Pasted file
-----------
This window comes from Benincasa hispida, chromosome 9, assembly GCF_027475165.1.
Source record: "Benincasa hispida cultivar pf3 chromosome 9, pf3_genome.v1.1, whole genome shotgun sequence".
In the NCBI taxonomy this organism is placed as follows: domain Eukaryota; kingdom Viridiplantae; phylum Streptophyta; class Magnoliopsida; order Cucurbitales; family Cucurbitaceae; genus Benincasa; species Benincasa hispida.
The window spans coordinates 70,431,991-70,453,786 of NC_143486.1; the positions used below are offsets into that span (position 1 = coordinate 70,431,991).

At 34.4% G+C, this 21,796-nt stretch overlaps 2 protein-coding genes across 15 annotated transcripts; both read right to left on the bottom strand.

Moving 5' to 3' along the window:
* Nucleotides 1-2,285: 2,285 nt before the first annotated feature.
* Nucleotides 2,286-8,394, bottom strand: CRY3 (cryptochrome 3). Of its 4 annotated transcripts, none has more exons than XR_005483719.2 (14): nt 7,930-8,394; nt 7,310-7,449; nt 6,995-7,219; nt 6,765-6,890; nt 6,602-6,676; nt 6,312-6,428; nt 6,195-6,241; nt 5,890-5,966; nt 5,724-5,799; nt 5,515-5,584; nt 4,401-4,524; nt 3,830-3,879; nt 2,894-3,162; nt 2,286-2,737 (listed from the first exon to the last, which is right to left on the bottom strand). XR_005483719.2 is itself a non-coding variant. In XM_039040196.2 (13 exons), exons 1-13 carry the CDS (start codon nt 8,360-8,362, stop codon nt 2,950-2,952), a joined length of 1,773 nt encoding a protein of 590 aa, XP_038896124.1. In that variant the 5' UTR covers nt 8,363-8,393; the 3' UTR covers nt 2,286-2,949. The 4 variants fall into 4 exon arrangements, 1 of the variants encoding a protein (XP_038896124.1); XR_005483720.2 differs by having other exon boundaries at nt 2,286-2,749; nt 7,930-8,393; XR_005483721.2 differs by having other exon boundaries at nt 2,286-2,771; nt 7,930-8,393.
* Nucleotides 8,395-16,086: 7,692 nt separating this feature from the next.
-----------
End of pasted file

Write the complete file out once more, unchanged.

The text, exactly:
This window comes from Benincasa hispida, chromosome 9, assembly GCF_027475165.1.
Source record: "Benincasa hispida cultivar pf3 chromosome 9, pf3_genome.v1.1, whole genome shotgun sequence".
In the NCBI taxonomy this organism is placed as follows: domain Eukaryota; kingdom Viridiplantae; phylum Streptophyta; class Magnoliopsida; order Cucurbitales; family Cucurbitaceae; genus Benincasa; species Benincasa hispida.
The window spans coordinates 70,431,991-70,453,786 of NC_143486.1; the positions used below are offsets into that span (position 1 = coordinate 70,431,991).

At 34.4% G+C, this 21,796-nt stretch overlaps 2 protein-coding genes across 15 annotated transcripts; both read right to left on the bottom strand.

Moving 5' to 3' along the window:
* Nucleotides 1-2,285: 2,285 nt before the first annotated feature.
* Nucleotides 2,286-8,394, bottom strand: CRY3 (cryptochrome 3). Of its 4 annotated transcripts, none has more exons than XR_005483719.2 (14): nt 7,930-8,394; nt 7,310-7,449; nt 6,995-7,219; nt 6,765-6,890; nt 6,602-6,676; nt 6,312-6,428; nt 6,195-6,241; nt 5,890-5,966; nt 5,724-5,799; nt 5,515-5,584; nt 4,401-4,524; nt 3,830-3,879; nt 2,894-3,162; nt 2,286-2,737 (listed from the first exon to the last, which is right to left on the bottom strand). XR_005483719.2 is itself a non-coding variant. In XM_039040196.2 (13 exons), exons 1-13 carry the CDS (start codon nt 8,360-8,362, stop codon nt 2,950-2,952), a joined length of 1,773 nt encoding a protein of 590 aa, XP_038896124.1. In that variant the 5' UTR covers nt 8,363-8,393; the 3' UTR covers nt 2,286-2,949. The 4 variants fall into 4 exon arrangements, 1 of the variants encoding a protein (XP_038896124.1); XR_005483720.2 differs by having other exon boundaries at nt 2,286-2,749; nt 7,930-8,393; XR_005483721.2 differs by having other exon boundaries at nt 2,286-2,771; nt 7,930-8,393.
* Nucleotides 8,395-16,086: 7,692 nt separating this feature from the next.